Photography has always been a controversial medium—is it an art or a science?
1826 - c. 1870
Early Photography: Niépce, Talbot and Muybridge
By modern standards, nineteenth-century photography can appear rather primitive. While the stark black and white landscapes and unsmiling people have their own austere beauty, these images also challenge our notions of what defines a work of art.
Photography is a controversial fine art medium, simply because it is difficult to classify—is it an art or a science? Nineteenth century photographers struggled with this distinction, trying to reconcile aesthetics with improvements in technology.
The birth of photography
Although the principle of the camera was known in antiquity, the actual chemistry needed to register an image was not available until the nineteenth century.
Artists from the Renaissance onwards used a camera obscura (Latin for dark chamber), or a small hole in the wall of a darkened box that would pass light through the hole and project an upside down image of whatever was outside the box. However, it was not until the invention of a light sensitive surface by Frenchman Joseph Nicéphore Niépce that the basic principle of photography was born.
From this point the development of photography largely related to technological improvements in three areas, speed, resolution and permanence. The first photographs, such as Niépce’s famous View from the Window at Gras (1826) required a very slow speed (a long exposure period), in this case about 8 hours, obviously making many subjects difficult, if not impossible, to photograph. Taken using a camera obscura to expose a copper plate coated in silver and pewter, Niépce’s image looks out of an upstairs window, and part of the blurry quality is due to changing conditions during the long exposure time, causing the resolution, or clarity of the image, to be grainy and hard to read. An additional challenge was the issue of permanence, or how to successfully stop any further reaction of the light sensitive surface once the desired exposure had been achieved. Many of Niépce’s early images simply turned black over time due to continued exposure to light. This problem was largely solved in 1839 by the invention of hypo, a chemical that reversed the light sensitivity of paper.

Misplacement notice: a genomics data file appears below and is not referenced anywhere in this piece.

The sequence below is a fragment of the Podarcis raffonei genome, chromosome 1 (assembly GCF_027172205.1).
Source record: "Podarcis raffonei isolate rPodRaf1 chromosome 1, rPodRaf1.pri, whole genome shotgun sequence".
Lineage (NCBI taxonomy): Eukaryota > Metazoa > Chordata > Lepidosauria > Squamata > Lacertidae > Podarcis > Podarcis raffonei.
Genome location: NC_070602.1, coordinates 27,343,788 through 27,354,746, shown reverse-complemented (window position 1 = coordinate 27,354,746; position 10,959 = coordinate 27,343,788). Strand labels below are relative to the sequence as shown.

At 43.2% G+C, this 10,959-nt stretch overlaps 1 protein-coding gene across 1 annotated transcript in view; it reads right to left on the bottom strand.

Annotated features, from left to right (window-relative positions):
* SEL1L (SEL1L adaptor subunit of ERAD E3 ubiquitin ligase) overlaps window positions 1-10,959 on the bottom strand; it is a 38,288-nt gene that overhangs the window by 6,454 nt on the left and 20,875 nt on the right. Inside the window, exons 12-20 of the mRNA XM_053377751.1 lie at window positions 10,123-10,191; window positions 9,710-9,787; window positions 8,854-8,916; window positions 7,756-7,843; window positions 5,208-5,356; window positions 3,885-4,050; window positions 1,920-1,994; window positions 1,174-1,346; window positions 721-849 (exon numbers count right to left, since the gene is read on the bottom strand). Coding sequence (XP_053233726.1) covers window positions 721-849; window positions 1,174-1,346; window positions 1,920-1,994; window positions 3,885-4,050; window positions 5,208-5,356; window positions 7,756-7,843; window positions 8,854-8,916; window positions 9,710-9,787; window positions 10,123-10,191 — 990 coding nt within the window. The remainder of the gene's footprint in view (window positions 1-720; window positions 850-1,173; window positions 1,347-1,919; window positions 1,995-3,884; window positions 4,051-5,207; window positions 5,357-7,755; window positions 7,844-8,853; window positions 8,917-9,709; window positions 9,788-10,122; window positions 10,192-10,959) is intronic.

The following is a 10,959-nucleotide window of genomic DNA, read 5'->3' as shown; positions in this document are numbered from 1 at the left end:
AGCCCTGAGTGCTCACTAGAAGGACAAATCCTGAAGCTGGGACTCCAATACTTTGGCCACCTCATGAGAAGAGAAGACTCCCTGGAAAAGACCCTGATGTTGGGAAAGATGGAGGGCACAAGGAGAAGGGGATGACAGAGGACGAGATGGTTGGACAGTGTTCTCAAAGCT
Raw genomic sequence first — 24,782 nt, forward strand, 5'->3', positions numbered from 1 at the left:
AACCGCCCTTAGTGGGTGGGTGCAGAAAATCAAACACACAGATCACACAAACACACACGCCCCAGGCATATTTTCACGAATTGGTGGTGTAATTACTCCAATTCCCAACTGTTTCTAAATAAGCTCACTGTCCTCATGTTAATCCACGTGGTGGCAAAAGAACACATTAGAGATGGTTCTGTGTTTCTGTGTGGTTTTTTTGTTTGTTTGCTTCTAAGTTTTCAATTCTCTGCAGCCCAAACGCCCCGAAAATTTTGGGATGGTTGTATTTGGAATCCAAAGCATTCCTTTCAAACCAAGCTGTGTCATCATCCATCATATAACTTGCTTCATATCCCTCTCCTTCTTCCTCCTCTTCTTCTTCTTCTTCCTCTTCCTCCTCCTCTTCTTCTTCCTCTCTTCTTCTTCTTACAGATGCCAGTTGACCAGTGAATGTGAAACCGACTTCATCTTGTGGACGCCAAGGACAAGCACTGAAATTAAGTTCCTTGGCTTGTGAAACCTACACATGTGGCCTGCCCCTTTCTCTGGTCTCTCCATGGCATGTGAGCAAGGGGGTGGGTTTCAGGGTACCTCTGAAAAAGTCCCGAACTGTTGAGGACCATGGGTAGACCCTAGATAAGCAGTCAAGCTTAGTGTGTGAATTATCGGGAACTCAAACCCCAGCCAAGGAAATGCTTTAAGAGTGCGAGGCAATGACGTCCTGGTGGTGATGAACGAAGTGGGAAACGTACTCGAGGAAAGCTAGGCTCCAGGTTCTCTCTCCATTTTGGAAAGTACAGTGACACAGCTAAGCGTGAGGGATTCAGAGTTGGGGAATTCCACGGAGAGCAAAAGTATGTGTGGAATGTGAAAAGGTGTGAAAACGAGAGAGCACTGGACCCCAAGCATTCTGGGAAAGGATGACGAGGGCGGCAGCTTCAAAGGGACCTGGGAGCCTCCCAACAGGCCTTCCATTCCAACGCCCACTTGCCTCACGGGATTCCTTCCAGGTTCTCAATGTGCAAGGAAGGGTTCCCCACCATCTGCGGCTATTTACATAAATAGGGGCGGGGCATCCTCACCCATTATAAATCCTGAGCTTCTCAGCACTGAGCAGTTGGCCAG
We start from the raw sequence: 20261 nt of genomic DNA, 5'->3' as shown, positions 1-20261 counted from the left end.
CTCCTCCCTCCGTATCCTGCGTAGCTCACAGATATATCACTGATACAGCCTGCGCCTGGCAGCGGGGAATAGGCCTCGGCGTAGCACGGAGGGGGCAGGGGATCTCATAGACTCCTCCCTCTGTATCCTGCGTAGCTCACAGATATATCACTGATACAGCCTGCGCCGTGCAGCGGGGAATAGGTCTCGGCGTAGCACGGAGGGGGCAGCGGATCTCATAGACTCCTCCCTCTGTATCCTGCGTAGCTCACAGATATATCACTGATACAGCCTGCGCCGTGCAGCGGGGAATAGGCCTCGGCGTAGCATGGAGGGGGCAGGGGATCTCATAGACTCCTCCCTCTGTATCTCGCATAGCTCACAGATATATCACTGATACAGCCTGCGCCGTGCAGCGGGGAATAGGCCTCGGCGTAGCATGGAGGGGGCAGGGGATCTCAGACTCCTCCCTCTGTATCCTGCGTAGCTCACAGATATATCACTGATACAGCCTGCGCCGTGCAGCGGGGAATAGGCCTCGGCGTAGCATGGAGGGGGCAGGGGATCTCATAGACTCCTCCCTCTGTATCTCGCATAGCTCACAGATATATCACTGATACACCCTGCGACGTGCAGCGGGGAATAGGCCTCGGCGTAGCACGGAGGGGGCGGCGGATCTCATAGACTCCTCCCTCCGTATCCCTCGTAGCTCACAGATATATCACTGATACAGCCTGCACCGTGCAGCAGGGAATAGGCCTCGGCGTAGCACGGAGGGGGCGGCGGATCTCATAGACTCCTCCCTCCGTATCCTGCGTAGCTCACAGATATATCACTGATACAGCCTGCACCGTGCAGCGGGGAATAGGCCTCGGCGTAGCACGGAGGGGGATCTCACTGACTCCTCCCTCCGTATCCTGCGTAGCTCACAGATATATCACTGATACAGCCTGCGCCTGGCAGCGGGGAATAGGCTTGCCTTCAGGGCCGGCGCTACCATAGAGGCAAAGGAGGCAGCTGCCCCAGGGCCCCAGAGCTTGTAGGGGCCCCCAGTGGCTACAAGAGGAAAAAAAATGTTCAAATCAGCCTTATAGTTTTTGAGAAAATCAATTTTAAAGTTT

Photographers after Niépce experimented with a variety of techniques. Louis Daguerre invented a new process he dubbed a daguerreotype in 1839, which significantly reduced exposure time and created a lasting result, but only produced a single image.
At the same time, Englishman William Henry Fox Talbot was experimenting with his what would eventually become his calotype method, patented in February 1841. Talbot’s innovations included the creation of a paper negative, and new technology that involved the transformation of the negative to a positive image, allowing for more that one copy of the picture. The remarkable detail of Talbot’s method can be seen in his famous photograph, The Open Door (1844) which captures the view through a medieval-looking entrance. The texture of the rough stones surrounding the door, the vines growing up the walls and the rustic broom that leans in the doorway demonstrate the minute details captured by Talbot’s photographic improvements.